We throw the word “toxic” around lightly, using it to describe everything from a huge workload to a drama queen friend to that night you couldn’t get an Uber or a Grab, like WTF is wrong with the world?! But for people who are trapped in distressing, dysfunctional, and ultimately unhealthy relationships, “toxic” has become not just a word, but a way of life.
We spoke to relationship coach Suzy Roxas to find out what a toxic relationship really does to you besides bring you frequent LQs. Read on to find out, and if these things sound like what your own relationship has come to, let this be a sign that it’s time to walk away.
You lose yourself.
Roxas lists five things that indicate a toxic relationship, and they all involve diminishing yourself in some way: “First is you cannot individuate, meaning you’re not allowed to be yourself. Second is you lose your personal freedom. Third is you’re not allowed to own your thoughts and decisions. Fourth is you’re not allowed to own your uniqueness. Fifth is you are secluded or segregated from the rest of your life.”
You don’t grow as a person.
As a result of the above, a person trapped in a poisonous connection is unable to develop into the best that she can be. “Her perspectives are reduced, and her sense of self-esteem and sense of self-efficacy also deplete,” Roxas describes. “And because she is unable to develop and flourish, she shrinks and shrinks into her own world.”
In contrast, a person in a strong relationship grows, even when conflict rears its ugly head. Roxas refers to the opportunities for development that come up in the face of challenges as “stretches,” which are possible in a healthy relationship because both partners do not tear each other down; instead, they make space in their lives and accommodate each other out of mutual admiration and respect.
Your health—both physical and mental—could take a hit.
Roxas says that the dip in self-esteem that a toxic relationship brings could lead to anxiety, depression, and eating disorders. Furthermore, the constant stress and lack of sleep you suffer in a toxic relationship may affect your immune system, and let’s not even get into how much likelier you are to smoke, binge-drink, do drugs, and throw yourself into other risky activities the more miserable you are in love.
An oppressive bond can also hurt your heart—literally.
A long-term study conducted on more than 10,000 subjects over an average of 12.2 years has concluded that “adverse close relationships may increase the risk of heart disease.” Yikes.
Your work performance suffers.
Roxas says that sinking self-esteem also drags down your self-efficacy, which she defines as “the belief in your ability to do things and reach your goals.” Low self-esteem can poison you with thoughts that nobody appreciates you and what you bring to the table, robbing you of the confidence to work well with colleagues and slay in your career.
You relationships with other people might also take a beating.
If you’ve been suffering from low self-esteem and a persistently dark outlook, “your ability to see the good in other people and to see them as worthwhile or as good opportunities for friendship is also reduced,” Roxas continues.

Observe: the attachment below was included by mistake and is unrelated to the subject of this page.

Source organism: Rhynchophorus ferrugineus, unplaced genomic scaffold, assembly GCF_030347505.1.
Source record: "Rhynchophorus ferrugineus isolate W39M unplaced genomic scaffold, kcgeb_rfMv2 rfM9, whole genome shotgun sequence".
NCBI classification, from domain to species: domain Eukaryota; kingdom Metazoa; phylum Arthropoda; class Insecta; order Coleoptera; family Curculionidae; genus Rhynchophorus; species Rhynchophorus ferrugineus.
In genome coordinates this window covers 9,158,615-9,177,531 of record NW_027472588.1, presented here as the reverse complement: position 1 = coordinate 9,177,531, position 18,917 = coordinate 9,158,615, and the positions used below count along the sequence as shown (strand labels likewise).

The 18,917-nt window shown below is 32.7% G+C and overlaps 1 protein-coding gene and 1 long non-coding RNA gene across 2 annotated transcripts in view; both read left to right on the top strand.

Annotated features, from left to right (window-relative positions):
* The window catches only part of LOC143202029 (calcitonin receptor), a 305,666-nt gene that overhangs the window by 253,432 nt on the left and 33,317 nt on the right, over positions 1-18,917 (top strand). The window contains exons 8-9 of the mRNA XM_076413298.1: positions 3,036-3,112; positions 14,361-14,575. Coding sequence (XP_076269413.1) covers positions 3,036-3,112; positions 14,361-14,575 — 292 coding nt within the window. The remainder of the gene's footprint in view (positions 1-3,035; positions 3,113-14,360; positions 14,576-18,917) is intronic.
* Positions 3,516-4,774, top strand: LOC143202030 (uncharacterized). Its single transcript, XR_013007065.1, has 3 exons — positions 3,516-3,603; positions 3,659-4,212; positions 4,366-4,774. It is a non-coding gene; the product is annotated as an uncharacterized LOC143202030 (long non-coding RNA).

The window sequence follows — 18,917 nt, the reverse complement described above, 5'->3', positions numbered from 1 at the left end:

This is a far cry from the way healthy relationships go, where both partners have a better understanding of not just their strengths but also their limitations, which gives them the desire to welcome other people in to complement their lives.
Your resilience weakens.
In a toxic relationship, one partner becomes the other partner’s world. Sounds romantic—NOT.
In such a bond, “you feel you are nothing or you are unable to cope without him, you continue to cling to him, and your sense of self is developed or predicted by the way he perceives you,” Roxas says. And since your toxic ties have made you so fragile and dependent on him, “when problems happen or when things don’t go your way, your ability to live through them is reduced.”
The longer you stay, the harder it will be for you to leave.
Roxas says that when the boundaries between two people are weak enough, they can merge to form a codependent relationship in which each partner’s sense of being is dependent upon the other—and which is harder to break free from. Ditto for abusive relationships that involve physical violence, which are just as difficult to ditch because the victim’s sense of self and personal boundaries have been so shattered.
This may all sound depressing AF, but if you or anyone you know is in a similar situation, know that you can get out, and you can get better.
Once you’ve escaped your partner’s oppressive hold, it is important to nurture your sense of self and rebuild the boundaries you once surrendered.
And if the way back to healing seems too steep a climb, there’s no shame in seeking professional help. “The word ‘toxic’ itself presupposes that the relationship has already deteriorated a person’s confidence, self-image, self-worth, self-esteem, and self-determination,” Roxas says. “Those are very difficult concepts to turn around, that is why you need a specialist to help you do that.”
And once you’ve nursed yourself back to emotional health, how do you keep yourself from spiraling down such toxic traps again? “In my practice, I’ve noticed that people who befriend themselves, like themselves, and are aware of themselves, what drives them, and what brings them down are able to form more positive and stronger relationships,” Roxas reveals.
Mama Ru of RuPaul’s Drag Race got it right: If you can’t love yourself, how in the hell you gonna love somebody else?
For more insights on relationships and how they can work better, contact relationship coach Suzy Roxas at www.talktosuzyroxas.com.